Functional Connectivity of Epileptic Brains: Extracting Functional Connectivity - Week 3 Update

Published Date
24 - Nov - 2017
| Last Updated
24 - Nov - 2017
Functional Connectivity of Epileptic Brains: Extracting Functiona...

In the previous week we applied preprocessing techniques to obtain the cleaned EEG data. This week we are introducing how to extract functional connectivity from the EEG data. Functional connectivity is defined as a study of the correlation of event occurring in the regions of the cortex. The value of functional connectivity depends on the levels of synchronization between groups of neurons. Therefore, the simplest way to calculate the functional connectivity between different electrodes of EEG data is by using cross-correlation.

Cross-correlation can be defined as the shown equation where it measures the similarity between two signals. Cross-correlation coefficients between all pairwise montages of all 19 EEG channels were computed independently. The cross-correlation coefficient as measured between any two vectors x and ywith length n with a lag of m, where x and y in this case represent a vector of the EEG data of a pair of electrodes.

The computed coefficients were normalized where the auto-correlations at the zero lag will be identified as the highest value (R = 1.0).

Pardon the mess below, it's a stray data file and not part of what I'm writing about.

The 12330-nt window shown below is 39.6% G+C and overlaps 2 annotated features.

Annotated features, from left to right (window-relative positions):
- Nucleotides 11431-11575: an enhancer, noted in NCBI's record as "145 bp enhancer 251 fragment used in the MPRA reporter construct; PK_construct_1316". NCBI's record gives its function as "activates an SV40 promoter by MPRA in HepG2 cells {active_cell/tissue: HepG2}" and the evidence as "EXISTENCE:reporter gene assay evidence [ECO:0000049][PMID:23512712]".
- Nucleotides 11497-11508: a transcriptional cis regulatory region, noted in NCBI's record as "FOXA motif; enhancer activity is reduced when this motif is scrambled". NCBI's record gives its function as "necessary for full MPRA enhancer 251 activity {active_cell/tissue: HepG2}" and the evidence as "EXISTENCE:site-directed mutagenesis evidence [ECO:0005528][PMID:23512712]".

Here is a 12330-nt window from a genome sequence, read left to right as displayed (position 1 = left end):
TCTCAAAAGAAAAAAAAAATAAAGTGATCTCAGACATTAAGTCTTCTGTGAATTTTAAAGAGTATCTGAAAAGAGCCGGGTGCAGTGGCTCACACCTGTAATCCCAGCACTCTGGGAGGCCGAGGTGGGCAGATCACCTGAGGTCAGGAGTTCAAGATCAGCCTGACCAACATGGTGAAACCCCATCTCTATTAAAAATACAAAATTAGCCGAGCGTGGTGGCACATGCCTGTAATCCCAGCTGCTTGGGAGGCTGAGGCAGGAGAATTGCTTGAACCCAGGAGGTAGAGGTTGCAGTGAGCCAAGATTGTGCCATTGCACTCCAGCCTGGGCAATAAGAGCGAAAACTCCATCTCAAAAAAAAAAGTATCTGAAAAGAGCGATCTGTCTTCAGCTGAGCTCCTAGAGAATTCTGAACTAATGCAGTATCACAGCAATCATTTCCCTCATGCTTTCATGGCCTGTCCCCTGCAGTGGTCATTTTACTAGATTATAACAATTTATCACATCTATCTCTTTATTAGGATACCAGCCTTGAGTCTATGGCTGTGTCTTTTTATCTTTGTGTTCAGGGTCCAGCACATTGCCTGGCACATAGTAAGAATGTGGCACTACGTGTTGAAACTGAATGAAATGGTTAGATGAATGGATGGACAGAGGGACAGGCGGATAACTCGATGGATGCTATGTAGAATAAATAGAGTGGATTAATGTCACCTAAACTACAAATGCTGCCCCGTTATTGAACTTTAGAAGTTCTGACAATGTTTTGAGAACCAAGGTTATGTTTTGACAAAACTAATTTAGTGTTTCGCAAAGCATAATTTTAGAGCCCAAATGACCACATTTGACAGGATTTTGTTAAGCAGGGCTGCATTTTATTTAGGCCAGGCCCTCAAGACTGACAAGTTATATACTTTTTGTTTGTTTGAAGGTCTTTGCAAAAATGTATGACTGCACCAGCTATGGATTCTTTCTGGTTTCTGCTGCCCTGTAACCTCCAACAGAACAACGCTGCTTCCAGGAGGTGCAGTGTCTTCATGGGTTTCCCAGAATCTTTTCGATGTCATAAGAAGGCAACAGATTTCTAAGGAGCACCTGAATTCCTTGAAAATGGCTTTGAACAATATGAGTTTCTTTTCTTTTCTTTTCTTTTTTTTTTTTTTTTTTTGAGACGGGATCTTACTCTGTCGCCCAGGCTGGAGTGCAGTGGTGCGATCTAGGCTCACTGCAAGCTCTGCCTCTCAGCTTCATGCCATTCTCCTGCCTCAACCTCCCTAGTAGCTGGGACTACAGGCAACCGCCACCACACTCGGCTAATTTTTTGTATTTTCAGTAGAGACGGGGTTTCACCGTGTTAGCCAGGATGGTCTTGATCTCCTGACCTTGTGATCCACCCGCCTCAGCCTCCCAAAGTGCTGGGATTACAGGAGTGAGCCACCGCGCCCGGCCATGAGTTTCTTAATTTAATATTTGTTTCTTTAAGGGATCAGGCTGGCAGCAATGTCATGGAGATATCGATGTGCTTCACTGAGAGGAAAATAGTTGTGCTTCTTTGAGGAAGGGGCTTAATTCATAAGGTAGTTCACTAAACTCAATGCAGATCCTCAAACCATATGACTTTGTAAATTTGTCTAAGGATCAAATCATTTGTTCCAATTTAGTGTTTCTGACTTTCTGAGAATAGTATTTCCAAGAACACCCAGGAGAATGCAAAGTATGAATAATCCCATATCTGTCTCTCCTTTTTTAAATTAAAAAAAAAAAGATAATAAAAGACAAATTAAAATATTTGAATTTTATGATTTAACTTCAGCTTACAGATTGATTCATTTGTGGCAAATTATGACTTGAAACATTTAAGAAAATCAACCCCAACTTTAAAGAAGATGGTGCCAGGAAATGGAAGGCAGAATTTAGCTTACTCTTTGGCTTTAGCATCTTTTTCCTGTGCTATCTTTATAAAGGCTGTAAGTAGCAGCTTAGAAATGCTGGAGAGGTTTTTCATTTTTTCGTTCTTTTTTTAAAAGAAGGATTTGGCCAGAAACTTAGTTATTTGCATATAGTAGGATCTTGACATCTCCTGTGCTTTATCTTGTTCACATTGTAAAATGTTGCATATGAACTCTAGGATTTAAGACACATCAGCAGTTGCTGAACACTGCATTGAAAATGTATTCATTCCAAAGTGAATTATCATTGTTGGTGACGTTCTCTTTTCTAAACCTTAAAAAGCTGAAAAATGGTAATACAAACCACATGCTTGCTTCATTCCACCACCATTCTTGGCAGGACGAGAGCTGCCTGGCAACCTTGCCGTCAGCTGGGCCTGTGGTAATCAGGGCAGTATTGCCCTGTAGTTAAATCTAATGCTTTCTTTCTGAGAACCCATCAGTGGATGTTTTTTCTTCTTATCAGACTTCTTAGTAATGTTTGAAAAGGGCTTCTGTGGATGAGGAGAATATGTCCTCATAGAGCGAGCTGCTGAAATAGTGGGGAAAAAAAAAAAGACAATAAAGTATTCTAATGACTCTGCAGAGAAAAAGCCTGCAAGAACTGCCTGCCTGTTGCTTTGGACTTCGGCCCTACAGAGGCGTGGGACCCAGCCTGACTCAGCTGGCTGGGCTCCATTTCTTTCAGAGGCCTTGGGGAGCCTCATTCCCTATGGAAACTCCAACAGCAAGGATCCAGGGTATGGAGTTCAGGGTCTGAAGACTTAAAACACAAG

The rest of the pairwise electrodes were computed in a slightly different method, where the algorithm searches for the maximum cross-correlation coefficient over the lags (m) of ± 500ms and selects the maximum value in the range to be the strength of the functional connectivity representing each pair. When we calculate all of the pair of electrodes, we will obtain the connectivity matrix.

Now as shown in the figure below, we have converted the EEG data into connectivity matrix. The values of the elements in the matrix range between 0 and 1, where 1 indicates that there is a strong connection between the two electrodes and 0 indicates otherwise. We can see that the diagonal elements of the connectivity matrix contain elements with all 1 value. This happens because the maximum correlation between a signal and itself will always be the highest.

To make it easy to visualize, we can use this connectivity matrix and generate plots. Undirected graphs are constructed to provide a visualization result of connectivity matrices obtained from the proposed cross-correlation method. The electrodes are represented as the nodes of the plot where the edges provide the connection strength. The connection strength between the nodes or the edge is represented by colors, where dark blue indicates that there is no connection and dark red indicates the highest connectivity strength.

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